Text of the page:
It seems sadly ironic that the day after the area’s worst storm in years and right in the middle of a terrible heat wave, some 7,500-candle saleswomen have their convention in downtown St. Louis. Across the nation PartyLite Gifts has some 39,000 independent salespeople who sell candles at Tupperware-like parties, usually in people’s homes. With over 490,000 homes in the St. Louis area without power after 80 mile an hour winds ripped through the area, it seems that all the candle salespeople had to do was to go door-to-door to make a fortune. The only problem was that in the ensuing 102-degree heat, the candles probably would have melted. Good thing for them that the air-conditioning was still working at the convention center downtown.
The sales force at PartyLites is mostly female, attracted by the part-time stay-at-home hours and incentives like a trip to far away places. A lot of the women choose to sell candles at home because it gives them more time to spend with their children, some of them even giving up more lucrative jobs in the business and academic fields.
There is really no written record of when the first candles were used, but it probably goes back to the Stone Age. Clay candleholders have been found in Egypt that date back to the fourth century B.C. The Egyptian candles didn’t have a wick however; instead they used a reed core that was soaked in tallow as sort of a torch. The Romans were the ones credited with developing the wick candle, again using tallow as a fuel. Early Chinese candles were made from insect wax and were molded in paper tubes. Early American Indians burned oily fish. (I guess that made the teepee smell nice.) Settlers in the New England colonies boiled the waxy coating off of Bayberries to make candles. After that, tallow became the candle fuel of choice, though the smell of rancid fat wasn’t all that great either. The growth of the whaling industry prompted the use of whale blubber as a fuel, a thing that the Eskimos had known for a long time. The discovery of paraffin in the 1800’s pretty much made all of the fat-based candles obsolete, but Bayberry and Beeswax are still used in the more expensive candles.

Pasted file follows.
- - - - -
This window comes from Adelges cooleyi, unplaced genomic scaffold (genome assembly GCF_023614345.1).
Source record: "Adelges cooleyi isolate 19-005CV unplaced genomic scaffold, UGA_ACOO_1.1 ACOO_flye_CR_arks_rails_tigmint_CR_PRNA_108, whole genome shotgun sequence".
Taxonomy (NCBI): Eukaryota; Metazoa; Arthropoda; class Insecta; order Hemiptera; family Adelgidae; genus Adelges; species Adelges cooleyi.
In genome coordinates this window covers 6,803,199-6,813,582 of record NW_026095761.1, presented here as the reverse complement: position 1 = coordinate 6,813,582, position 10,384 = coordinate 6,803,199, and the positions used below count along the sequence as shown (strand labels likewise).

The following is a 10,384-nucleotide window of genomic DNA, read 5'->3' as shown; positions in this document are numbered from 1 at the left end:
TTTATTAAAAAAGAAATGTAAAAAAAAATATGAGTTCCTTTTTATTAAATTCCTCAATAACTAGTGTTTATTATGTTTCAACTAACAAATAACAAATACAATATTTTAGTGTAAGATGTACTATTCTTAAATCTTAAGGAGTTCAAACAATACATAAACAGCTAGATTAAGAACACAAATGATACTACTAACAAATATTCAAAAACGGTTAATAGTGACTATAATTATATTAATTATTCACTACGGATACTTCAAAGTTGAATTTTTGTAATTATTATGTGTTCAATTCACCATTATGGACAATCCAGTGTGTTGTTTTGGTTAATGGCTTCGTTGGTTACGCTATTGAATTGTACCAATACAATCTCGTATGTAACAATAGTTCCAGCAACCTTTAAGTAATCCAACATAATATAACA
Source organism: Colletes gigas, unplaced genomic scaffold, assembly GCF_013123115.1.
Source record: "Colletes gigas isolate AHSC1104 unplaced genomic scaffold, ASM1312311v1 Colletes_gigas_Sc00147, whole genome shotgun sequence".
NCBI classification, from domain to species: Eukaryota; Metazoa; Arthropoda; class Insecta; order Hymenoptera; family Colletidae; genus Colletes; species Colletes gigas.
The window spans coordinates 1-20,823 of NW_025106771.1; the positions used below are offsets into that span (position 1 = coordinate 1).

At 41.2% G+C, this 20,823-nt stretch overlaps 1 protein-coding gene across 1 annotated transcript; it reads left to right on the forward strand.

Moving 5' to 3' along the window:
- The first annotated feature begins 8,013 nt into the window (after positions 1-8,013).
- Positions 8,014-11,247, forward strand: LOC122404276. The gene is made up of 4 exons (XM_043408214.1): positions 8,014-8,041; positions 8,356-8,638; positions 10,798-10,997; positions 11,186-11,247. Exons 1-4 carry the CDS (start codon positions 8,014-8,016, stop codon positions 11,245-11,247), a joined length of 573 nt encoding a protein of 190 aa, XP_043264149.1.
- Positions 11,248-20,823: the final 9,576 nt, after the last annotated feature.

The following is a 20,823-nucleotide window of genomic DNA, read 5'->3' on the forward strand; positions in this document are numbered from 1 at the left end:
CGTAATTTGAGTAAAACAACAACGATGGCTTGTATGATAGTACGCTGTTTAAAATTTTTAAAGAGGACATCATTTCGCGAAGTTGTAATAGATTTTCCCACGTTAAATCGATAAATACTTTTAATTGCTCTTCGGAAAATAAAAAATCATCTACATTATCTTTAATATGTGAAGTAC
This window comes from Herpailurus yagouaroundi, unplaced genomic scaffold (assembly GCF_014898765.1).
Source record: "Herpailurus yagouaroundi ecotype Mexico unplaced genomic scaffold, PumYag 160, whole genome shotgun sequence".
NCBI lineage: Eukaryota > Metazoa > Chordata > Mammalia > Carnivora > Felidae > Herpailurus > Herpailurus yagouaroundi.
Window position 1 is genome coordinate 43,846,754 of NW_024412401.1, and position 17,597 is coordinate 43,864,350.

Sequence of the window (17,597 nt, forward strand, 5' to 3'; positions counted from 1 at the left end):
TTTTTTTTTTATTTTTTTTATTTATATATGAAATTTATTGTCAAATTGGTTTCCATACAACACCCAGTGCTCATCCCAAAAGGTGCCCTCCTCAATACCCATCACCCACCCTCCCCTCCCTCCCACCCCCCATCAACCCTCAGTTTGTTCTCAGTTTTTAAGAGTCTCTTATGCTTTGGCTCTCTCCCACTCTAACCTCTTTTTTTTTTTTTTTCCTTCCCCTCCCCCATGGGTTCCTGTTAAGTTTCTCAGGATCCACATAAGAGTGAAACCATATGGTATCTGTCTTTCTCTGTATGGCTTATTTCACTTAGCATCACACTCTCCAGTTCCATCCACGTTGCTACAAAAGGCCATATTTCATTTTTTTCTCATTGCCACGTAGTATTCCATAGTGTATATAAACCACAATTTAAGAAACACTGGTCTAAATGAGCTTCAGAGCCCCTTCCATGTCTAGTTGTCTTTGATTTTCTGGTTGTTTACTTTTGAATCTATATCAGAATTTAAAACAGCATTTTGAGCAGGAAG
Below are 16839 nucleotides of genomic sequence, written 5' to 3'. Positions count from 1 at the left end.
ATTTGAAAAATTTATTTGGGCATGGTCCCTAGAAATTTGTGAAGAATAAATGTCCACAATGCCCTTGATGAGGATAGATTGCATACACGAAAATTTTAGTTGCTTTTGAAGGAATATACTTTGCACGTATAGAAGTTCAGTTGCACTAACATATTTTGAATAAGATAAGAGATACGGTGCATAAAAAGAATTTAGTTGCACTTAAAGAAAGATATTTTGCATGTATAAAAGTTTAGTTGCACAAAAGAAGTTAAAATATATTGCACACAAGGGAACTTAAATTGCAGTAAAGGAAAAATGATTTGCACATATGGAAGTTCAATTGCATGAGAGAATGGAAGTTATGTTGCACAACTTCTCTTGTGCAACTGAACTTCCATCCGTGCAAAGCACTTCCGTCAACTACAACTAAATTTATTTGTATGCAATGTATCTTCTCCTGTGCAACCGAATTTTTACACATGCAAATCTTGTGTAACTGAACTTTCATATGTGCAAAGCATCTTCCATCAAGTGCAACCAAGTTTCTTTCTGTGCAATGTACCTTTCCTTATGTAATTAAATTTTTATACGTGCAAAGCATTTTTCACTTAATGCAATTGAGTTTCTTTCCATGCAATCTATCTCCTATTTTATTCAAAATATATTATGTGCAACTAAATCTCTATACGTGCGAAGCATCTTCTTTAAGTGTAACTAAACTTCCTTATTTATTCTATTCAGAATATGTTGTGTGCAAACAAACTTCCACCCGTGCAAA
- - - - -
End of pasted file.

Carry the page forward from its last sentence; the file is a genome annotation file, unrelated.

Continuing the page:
The convention runs through the weekend. The prices for the candles range from a few dollars to upwards of thirty. If you know any PartyLite saleswomen in your neighborhood, you might want to lay in an extra supply for the next storm, the way the weather has been around the country lately. You might also try packing them in ice so they don’t melt on the way home.